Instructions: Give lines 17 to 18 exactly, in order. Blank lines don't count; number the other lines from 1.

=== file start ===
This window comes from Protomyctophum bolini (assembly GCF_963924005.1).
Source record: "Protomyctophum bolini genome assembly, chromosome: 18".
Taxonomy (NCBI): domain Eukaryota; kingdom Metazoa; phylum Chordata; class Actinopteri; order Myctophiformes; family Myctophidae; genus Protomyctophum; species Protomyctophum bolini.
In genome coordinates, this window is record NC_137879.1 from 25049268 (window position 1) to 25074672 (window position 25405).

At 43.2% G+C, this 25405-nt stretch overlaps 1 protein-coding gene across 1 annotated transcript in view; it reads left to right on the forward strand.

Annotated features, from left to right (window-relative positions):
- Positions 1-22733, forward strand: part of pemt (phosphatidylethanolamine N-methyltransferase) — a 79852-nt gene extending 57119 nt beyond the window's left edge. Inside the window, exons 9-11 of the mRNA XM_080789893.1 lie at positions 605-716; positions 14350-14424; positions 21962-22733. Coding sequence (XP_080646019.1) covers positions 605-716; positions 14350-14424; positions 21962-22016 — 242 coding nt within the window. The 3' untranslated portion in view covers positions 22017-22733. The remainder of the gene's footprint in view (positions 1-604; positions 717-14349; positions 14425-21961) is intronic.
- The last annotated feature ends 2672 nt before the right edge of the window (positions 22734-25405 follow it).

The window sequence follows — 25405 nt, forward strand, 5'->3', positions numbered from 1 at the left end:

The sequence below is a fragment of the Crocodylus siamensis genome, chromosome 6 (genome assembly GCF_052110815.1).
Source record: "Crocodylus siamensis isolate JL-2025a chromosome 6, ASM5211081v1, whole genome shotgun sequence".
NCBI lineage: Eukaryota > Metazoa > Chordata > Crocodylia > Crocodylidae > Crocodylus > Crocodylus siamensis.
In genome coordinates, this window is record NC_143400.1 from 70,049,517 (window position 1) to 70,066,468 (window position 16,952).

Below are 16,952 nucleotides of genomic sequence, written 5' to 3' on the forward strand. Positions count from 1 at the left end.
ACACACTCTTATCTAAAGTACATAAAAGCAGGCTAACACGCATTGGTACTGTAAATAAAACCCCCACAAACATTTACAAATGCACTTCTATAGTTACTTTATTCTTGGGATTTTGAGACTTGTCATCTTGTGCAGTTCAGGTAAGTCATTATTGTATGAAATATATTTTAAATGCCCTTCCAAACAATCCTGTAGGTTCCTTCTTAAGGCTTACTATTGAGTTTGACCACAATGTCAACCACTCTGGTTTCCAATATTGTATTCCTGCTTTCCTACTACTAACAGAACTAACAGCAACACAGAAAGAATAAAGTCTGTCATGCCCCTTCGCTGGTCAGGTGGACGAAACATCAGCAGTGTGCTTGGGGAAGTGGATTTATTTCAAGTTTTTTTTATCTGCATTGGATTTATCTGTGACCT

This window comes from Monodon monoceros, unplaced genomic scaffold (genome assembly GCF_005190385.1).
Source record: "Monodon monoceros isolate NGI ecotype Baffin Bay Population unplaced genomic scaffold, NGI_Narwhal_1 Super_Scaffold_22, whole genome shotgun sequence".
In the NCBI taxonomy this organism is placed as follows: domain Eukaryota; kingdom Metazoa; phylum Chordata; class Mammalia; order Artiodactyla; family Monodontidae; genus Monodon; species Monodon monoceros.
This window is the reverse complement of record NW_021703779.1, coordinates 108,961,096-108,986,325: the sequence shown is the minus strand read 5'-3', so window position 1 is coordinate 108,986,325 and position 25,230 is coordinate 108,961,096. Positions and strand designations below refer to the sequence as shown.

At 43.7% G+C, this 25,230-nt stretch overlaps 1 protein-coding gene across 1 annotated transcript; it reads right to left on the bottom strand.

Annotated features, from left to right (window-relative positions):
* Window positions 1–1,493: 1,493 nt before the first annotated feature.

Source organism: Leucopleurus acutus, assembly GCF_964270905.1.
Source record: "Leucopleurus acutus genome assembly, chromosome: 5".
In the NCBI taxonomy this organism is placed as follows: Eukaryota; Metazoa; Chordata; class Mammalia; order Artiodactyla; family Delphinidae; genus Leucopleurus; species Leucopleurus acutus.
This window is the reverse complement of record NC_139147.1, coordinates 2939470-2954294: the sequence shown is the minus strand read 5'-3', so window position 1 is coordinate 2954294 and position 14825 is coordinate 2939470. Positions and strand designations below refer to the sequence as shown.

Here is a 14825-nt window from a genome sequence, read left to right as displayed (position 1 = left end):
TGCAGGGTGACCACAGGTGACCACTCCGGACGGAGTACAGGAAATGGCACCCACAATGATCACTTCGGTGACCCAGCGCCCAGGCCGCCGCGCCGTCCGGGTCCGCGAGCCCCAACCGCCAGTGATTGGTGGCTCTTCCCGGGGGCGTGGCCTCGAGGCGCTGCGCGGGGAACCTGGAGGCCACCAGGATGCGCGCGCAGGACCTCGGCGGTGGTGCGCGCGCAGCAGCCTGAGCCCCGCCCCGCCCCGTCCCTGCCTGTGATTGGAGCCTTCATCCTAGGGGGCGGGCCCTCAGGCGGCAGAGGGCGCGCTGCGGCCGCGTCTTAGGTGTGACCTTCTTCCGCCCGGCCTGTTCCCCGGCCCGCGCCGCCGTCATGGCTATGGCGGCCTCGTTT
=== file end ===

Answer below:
Source record: "Monodon monoceros isolate NGI ecotype Baffin Bay Population unplaced genomic scaffold, NGI_Narwhal_1 Super_Scaffold_22, whole genome shotgun sequence".
In the NCBI taxonomy this organism is placed as follows: domain Eukaryota; kingdom Metazoa; phylum Chordata; class Mammalia; order Artiodactyla; family Monodontidae; genus Monodon; species Monodon monoceros.